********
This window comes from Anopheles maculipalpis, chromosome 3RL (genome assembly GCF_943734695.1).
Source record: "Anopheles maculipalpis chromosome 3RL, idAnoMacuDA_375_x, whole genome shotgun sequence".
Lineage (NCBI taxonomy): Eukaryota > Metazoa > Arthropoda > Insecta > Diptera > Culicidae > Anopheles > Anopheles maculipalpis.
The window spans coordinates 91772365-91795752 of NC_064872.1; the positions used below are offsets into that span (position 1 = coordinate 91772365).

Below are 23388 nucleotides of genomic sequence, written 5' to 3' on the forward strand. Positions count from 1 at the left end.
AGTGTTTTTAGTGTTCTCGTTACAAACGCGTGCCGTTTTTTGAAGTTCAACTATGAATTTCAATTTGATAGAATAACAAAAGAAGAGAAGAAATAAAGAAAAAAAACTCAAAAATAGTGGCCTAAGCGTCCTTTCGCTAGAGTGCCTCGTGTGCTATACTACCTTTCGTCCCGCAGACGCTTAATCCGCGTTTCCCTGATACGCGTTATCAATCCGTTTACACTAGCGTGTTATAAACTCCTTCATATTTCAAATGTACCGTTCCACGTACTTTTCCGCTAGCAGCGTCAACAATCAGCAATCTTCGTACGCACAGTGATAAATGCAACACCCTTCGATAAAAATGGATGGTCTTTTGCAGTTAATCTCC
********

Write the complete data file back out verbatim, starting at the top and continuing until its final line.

This window comes from Anopheles maculipalpis, chromosome 3RL (genome assembly GCF_943734695.1).
Source record: "Anopheles maculipalpis chromosome 3RL, idAnoMacuDA_375_x, whole genome shotgun sequence".
Lineage (NCBI taxonomy): Eukaryota > Metazoa > Arthropoda > Insecta > Diptera > Culicidae > Anopheles > Anopheles maculipalpis.
The window spans coordinates 91772365-91795752 of NC_064872.1; the positions used below are offsets into that span (position 1 = coordinate 91772365).

Below are 23388 nucleotides of genomic sequence, written 5' to 3' on the forward strand. Positions count from 1 at the left end.
AGTGTTTTTAGTGTTCTCGTTACAAACGCGTGCCGTTTTTTGAAGTTCAACTATGAATTTCAATTTGATAGAATAACAAAAGAAGAGAAGAAATAAAGAAAAAAAACTCAAAAATAGTGGCCTAAGCGTCCTTTCGCTAGAGTGCCTCGTGTGCTATACTACCTTTCGTCCCGCAGACGCTTAATCCGCGTTTCCCTGATACGCGTTATCAATCCGTTTACACTAGCGTGTTATAAACTCCTTCATATTTCAAATGTACCGTTCCACGTACTTTTCCGCTAGCAGCGTCAACAATCAGCAATCTTCGTACGCACAGTGATAAATGCAACACCCTTCGATAAAAATGGATGGTCTTTTGCAGTTAATCTCC